The Return to Five Days: Your Questions Answered

Group B students on March 30 prepare for eating lunch in the big gym when the entire student body returns together on April 12. Lunch will be held in the big gym since proper social distancing without masks cannot occur in  most classrooms.

Claire Prater

Group B students on March 30 prepare for eating lunch in the big gym when the entire student body returns together on April 12. Lunch will be held in the big gym since proper social distancing without masks cannot occur in most classrooms.

“This is your generation’s Where was I? This is what you’ll tell your grandchildren.”

In a recent interview with The Central Times staff, principal Tim Isaacs used these words to emphasize the impact of the past year’s experiences on students. 

What lesson does he hope you will learn from this once-in-a-lifetime experience?

“I’m generally hoping that there is a greater appreciation across the board,” Isaacs said, “that maybe we could respect more how fragile things can be and how quickly they can be lost.”

For this reason and others, Isaacs is excited about the return of Central Hardin’s student population of 1,878 returning five days a week on April 12. 

“What I’ve learned over this past year is a greater appreciation for why I do this, because when you weren’t here, it got very hard for me to do it.”

In a survey conducted by The Central Times in early March, 25% of the 214 students and staff who participated shared Isaacs’ desire to return to a five-day week. 55% said they would prefer to remain on the hybrid schedule, and 20% were undecided.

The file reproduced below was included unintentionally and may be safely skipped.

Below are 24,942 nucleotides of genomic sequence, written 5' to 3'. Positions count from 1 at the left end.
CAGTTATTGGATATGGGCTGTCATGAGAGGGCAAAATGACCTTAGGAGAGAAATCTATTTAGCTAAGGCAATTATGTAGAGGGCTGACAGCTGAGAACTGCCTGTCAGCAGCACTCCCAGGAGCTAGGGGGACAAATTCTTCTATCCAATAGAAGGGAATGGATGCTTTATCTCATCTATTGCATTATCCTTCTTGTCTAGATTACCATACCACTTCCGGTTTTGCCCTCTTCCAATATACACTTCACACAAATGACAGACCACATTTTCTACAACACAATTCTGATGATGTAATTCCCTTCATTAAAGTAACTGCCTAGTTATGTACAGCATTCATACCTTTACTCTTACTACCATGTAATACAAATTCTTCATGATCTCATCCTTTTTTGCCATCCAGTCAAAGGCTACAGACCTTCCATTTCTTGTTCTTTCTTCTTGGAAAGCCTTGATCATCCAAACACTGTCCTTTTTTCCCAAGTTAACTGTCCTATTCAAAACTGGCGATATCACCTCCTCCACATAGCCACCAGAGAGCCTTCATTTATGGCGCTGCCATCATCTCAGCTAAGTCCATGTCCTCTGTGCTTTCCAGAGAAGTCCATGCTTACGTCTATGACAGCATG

So what concerns prevent 75% of Central Hardin students and staff from being gung-ho about returning?

The most prominent concerns shared in the survey involve social distancing, more populated hallways, adjusting to a new routine, and wearing face masks five days a week instead of two or three.

Since the survey was conducted, the CDC changed guidelines from six feet to three feet for distancing in schools. This change makes it easier for school administrators to manage a full population, but it doesn’t necessarily create enough space for all students in all of their classes. As a result, overflow rooms are the plan.

On students’ last NTI day on March 17, administrators visited each classroom in the building to determine how many students can fit into each classroom with the new three-feet distancing guideline.  If teachers have more than the determined number of students in their classes, the extra students must travel to a different room for that block and participate in the lesson virtually with a chromebook and headphones (provided by CHHS for students who don’t have their own).